By decision no. 9291 of 19 April 2010, the Italian Supreme Court clarified that the sale of a single unit of the patented product is novelty destroying under Art. 46 of the Italian IP Code, which provides that an invention is new if it is not comprised in the state of art and that this is formed by all that was made available to the public before the filing of the patent application by written or oral description, by use, or by any other means.
The Court expressly clarified that this is not in contrast with its preceding case law according to which prior disclosure is novelty destroying if it involves an “indeterminate number of persons”. As long as the unit sold is a functioning one, the purchaser is not bound by a confidentiality agreement with the patent holder and the purchaser is sufficiently experienced to understand the invention and implement it or have it implemented, the disclosure is a relevant one and is such to determine the revocation of the patent.
In the case at issue, the patent holder sought to enforce against an infringer a product patent claiming a device for accumulating and counting paper objects. The defendant cross-claimed the revocation of the patent by producing evidence that a prototype of the product claimed by the patent had been sold by the patent holder to a professional customer before the filing of the patent application. The patent holder however claimed that this would not be novelty destroying as the prototype was the only unit to be sold. Furthermore, it claimed that it was not a properly functioning one and that the purchaser had never used the purchased product in its business, which had de facto blocked its dissemination.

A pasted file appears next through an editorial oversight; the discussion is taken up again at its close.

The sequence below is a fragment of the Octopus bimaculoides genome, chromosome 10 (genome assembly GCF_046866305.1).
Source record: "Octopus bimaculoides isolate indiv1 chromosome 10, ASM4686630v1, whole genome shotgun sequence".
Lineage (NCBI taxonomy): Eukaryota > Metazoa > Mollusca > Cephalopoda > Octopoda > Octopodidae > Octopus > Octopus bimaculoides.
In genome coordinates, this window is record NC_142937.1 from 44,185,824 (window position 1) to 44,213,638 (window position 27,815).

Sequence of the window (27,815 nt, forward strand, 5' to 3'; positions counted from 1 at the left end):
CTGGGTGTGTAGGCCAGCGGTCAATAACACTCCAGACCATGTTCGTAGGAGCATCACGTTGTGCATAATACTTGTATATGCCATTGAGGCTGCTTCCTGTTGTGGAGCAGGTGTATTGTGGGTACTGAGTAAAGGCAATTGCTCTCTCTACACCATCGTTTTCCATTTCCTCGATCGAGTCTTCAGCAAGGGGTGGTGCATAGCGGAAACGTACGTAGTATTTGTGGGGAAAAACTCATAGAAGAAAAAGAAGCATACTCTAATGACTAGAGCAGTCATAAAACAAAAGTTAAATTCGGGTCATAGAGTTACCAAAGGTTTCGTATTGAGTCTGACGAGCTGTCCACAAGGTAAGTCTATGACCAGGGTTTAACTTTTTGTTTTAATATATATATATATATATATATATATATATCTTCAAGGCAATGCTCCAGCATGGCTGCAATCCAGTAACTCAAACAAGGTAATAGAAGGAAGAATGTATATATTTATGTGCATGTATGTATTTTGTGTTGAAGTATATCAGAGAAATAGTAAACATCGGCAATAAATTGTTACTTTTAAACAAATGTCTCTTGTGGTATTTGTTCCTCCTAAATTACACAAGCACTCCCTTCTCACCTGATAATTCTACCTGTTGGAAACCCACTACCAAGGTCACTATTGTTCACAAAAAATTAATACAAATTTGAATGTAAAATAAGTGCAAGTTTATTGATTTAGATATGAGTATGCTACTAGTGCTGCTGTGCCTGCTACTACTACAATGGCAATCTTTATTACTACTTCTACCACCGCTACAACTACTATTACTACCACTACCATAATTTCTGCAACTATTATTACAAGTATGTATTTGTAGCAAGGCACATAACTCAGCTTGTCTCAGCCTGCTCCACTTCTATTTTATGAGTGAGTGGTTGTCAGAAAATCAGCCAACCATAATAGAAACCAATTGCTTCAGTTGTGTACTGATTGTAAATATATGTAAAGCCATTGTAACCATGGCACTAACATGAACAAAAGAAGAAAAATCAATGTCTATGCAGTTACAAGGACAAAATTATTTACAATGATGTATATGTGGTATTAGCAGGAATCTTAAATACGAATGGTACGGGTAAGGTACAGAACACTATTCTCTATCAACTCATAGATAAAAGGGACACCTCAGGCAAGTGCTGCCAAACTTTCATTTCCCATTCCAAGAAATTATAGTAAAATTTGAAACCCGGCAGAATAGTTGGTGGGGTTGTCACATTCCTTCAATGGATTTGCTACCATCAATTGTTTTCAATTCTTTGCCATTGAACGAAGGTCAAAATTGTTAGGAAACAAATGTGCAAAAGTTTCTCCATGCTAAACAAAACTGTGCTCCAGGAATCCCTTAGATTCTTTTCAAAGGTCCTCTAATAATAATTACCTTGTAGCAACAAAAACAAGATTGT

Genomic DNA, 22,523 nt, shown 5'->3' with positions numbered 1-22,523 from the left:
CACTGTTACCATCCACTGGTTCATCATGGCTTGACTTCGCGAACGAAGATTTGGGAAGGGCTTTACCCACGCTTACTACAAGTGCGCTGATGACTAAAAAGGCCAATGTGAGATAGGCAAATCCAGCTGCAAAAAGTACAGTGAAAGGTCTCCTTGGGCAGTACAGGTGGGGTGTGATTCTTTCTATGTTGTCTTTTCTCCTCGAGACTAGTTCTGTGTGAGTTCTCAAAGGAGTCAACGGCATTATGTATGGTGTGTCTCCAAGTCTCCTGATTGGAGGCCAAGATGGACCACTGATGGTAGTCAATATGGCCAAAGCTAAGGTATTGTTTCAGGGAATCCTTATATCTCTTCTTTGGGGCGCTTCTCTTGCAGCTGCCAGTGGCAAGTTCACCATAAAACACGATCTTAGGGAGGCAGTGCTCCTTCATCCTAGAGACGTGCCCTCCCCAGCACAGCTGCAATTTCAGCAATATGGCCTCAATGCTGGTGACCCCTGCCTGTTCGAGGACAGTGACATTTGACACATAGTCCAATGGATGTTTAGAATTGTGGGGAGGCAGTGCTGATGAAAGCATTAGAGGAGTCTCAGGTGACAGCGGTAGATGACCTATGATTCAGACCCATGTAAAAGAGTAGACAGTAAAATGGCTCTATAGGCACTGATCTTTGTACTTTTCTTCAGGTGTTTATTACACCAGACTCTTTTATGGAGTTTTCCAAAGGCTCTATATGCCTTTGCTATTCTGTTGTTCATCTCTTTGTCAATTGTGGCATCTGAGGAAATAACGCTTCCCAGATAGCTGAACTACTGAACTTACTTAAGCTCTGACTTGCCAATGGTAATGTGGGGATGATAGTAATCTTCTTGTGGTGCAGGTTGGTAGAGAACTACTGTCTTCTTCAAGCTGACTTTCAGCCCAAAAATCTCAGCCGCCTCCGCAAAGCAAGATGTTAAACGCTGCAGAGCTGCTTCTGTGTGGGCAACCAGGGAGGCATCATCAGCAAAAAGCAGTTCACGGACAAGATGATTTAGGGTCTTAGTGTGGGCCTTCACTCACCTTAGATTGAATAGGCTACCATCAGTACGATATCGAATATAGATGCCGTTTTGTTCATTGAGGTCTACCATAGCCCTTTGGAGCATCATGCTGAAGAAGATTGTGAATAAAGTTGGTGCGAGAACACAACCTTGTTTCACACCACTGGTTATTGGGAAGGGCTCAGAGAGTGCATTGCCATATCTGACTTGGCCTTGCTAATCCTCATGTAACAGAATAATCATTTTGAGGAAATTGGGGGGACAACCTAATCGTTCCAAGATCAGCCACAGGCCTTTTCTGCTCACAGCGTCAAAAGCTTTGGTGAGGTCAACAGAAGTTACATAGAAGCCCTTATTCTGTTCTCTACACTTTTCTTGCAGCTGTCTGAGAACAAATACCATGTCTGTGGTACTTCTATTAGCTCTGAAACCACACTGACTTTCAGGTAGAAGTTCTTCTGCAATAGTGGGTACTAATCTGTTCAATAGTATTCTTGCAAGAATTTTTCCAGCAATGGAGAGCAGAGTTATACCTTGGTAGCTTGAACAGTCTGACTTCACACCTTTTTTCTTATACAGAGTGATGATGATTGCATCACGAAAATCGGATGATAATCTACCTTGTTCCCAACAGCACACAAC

According to the Court, the sale of one unit only was enough. By this sale, the product was placed into the market and brought to the (even if only potential) knowledge of an indeterminate number of persons (thereby placing the subject matter of the patent into the prior art), considering that the purchaser company (including its shareholders, employees, consultants, etc.) was not bound by any obligation of confidentiality towards the seller. Nor was it relevant that the product was never used in the business of the purchaser. Rather, the decision by the purchaser not to use the product in its own business was actually a demonstration of the fact that the purchaser had been able to understand how the product worked and to conclude that it was unsuitable for its own business. The non functioning of the prototype was the only potentially relevant element, as it would have impacted on the possibility by the purchaser (and further people) to understand the invention. However, an expert appointed by the Court clarified that the prototype was in fact a functioning one. The patent was therefore revoked and the claim for infringement dismissed.